Remedial English Test Series 63

Remedial English Test Series 63

      Identify  the ONE mistake in each line and make corrections    (1 mark for each correct answer. Total score   ___ )

01 Have you ever thought about what it’s like for the animals and birds living in a forest when it’s clear to make way for a
02 palm oil plantation? It’s similar to finding your home being demolished brick by bricks. First the loggers come in and take
03 away trees of commerce  value. Species such as the orangutan, which rely on tree cover, will retreat to the forest
04 boundaries, perhaps venturing out into the logged forest while there is still remnants of habitat left. After the loggers
05 come the diggers. The heavy machinery plough  the rest of the forest much like an arable field, clearing any remaining
06 vegetation before preparing the ground for the oil palm trees.  This clearing process can take as long as two year,
07 during which time much of the forests wildlife will disappear. “The thing about deforestation is that it doesn’t kill
08 animals, it kill  trees. Therefore the animals that are mobile will go somewhere,” explains Rob Ewers, an ecologist at
09 Imperial College London. The exodus create  a “crowding” affect, where the remaining fragments of forest or steep
10 slopes that cannot be logged become flooded with wildlife seeking refuge. However, these fragments are not usual
11 large enough to support all the wild  that inhabited the forest. After an initial surge in biodiversity, most of the species
12 either move, starve or die, says Ewers.  Forest fragments, left after clearance for oil palm, could supports  a wide variety of
13 biodiversity. Photograph: Chien C Lee On average, just 15% of the species recorded in primary forest is found in oil
14 palm plantations. But what if these forest fragments were expanded or redesign  to encourage more species to survive
15 and migrate through palm oil landscapes? For the past five years, Ewers has been leading a study call  the Safe project
16 to answer this question. With a team of researcher  on the island of Borneo, Malaysia – a most biodiverse region
17 – he is studying the impact of different types and size  of forest fragments on wildlife populations. With the support of a
18 major palm oil company, Malaysia-base  Sime Darby, which Ewers says has no involvement in the study, the researchers
19 have been given exclusive access to a forest site being clear for palm oil conversion. They are assessing the impact of
20 different types of forest fragments, include  continuous patches of forest, so-called wildlife corridors, that allow wildlife
21 to move in and out of plantations. With additional access to a unlogged forest site and a palm oil plantation site being
22 cleared without fragments as control sites, the total land area encompass  8,000 hectares (an area larger than
23 Manhattan), making it one of the world’s biggest ecological experiment ( The Guardian, 20 Oct 16).

     KEY TO Remedial English Test Series 63   Note the correct answers below

01 Have you ever thought about what it’s like for the animals and birds living in a forest when it’s cleared to make way for a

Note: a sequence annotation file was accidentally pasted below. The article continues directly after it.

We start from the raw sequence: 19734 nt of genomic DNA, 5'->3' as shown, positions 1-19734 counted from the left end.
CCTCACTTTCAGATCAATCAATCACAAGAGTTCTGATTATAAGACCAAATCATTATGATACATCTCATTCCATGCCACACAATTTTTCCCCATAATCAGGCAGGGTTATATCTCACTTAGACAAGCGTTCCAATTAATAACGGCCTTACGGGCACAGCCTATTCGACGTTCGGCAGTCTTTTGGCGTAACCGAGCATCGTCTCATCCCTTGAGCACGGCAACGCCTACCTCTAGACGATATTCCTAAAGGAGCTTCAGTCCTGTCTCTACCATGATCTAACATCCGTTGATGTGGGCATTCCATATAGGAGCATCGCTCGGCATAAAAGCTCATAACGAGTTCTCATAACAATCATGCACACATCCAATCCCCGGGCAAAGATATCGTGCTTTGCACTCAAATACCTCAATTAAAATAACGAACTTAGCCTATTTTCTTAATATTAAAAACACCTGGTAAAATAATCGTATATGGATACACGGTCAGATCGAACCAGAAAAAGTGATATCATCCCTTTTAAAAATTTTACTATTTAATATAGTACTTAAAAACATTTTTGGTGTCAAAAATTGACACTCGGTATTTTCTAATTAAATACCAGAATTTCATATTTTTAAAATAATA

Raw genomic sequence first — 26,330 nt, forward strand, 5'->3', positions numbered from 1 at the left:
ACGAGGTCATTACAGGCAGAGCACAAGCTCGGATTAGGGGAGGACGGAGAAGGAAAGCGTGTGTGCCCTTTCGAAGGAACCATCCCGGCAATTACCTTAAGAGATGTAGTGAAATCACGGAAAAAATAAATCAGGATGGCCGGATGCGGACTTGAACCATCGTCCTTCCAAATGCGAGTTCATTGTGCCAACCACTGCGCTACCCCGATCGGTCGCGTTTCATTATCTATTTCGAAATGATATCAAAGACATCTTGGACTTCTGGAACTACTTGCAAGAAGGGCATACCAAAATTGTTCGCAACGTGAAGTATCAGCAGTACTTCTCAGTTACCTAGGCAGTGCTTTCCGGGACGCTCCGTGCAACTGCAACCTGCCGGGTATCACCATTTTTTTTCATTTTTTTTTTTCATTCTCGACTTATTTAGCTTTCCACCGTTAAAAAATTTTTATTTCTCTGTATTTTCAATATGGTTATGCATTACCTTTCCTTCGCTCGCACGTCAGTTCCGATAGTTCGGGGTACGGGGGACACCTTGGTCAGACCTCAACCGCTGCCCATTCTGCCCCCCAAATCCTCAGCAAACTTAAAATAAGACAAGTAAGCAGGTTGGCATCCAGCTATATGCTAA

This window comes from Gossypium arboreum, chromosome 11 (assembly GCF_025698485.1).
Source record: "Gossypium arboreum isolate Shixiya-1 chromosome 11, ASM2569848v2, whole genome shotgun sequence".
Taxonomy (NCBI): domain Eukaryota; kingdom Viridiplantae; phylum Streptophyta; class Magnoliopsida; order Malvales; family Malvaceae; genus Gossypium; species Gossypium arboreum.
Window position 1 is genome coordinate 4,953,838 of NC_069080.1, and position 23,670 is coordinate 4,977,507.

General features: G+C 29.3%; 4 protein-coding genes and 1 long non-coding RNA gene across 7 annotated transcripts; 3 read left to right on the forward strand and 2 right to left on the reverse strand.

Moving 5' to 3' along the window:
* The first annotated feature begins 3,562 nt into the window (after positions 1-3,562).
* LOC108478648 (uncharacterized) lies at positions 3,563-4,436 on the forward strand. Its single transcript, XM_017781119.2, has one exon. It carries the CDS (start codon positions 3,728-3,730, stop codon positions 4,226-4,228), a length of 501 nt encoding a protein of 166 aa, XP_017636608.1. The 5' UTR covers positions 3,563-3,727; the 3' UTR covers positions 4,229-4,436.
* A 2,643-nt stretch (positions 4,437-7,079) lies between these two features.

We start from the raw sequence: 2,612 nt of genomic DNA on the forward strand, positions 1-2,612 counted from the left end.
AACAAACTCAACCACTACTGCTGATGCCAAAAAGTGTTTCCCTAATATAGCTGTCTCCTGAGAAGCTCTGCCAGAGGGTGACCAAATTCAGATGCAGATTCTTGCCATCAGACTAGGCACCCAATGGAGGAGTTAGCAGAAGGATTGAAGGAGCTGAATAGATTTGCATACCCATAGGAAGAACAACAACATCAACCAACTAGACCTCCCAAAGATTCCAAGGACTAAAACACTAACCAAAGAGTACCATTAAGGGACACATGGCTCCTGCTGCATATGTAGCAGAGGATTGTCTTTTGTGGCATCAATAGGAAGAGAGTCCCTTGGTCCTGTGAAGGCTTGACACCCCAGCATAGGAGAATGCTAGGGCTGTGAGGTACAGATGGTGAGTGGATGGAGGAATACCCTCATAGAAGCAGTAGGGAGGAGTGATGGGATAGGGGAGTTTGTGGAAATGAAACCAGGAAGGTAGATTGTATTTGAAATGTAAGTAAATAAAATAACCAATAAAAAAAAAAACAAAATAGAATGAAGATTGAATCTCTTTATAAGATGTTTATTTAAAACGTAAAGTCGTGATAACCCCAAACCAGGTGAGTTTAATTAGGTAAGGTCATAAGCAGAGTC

02 palm oil plantation? It’s similar to finding your home being demolished brick by brick. First the loggers come in and take
03 away trees of commercial value. Species such as the orangutan, which rely on tree cover, will retreat to the forest
04 boundaries, perhaps venturing out into the logged forest while there are still remnants of habitat left. After the loggers
05 come the diggers. The heavy machinery ploughs the rest of the forest much like an arable field, clearing any remaining
06 vegetation before preparing the ground for the oil palm trees.  This clearing process can take as long as two years,
07 during which time much of the forest’s wildlife will disappear. “The thing about deforestation is that it doesn’t kill
08 animals, it kills trees. Therefore the animals that are mobile will go somewhere,” explains Rob Ewers, an ecologist at
09 Imperial College London. The exodus creates a “crowding” affect, where the remaining fragments of forest or steep
10 slopes that cannot be logged become flooded with wildlife seeking refuge. However, these fragments are not usually
11 large enough to support all the wildlife that inhabited the forest. After an initial surge in biodiversity, most of the species
12 either move, starve or die, says Ewers.  Forest fragments, left after clearance for oil palm, could support a wide variety of
13 biodiversity. Photograph: Chien C Lee On average, just 15% of the species recorded in primary forest are found in oil
14 palm plantations. But what if these forest fragments were expanded or redesigned to encourage more species to survive
15 and migrate through palm oil landscapes? For the past five years, Ewers has been leading a study called the Safe project
16 to answer this question. With a team of researchers on the island of Borneo, Malaysia – a most biodiverse region
17 – he is studying the impact of different types and sizes of forest fragments on wildlife populations. With the support of a
18 major palm oil company, Malaysia-based Sime Darby, which Ewers says has no involvement in the study, the researchers
19 have been given exclusive access to a forest site being cleared for palm oil conversion. They are assessing the impact of
20 different types of forest fragments, including continuous patches of forest, so-called wildlife corridors, that allow wildlife
21 to move in and out of plantations. With additional access to an unlogged forest site and a palm oil plantation site being
22 cleared without fragments as control sites, the total land area encompasses 8,000 hectares (an area larger than
23 Manhattan), making it one of the world’s biggest ecological experiments ( The Guardian, 20 Oct 16).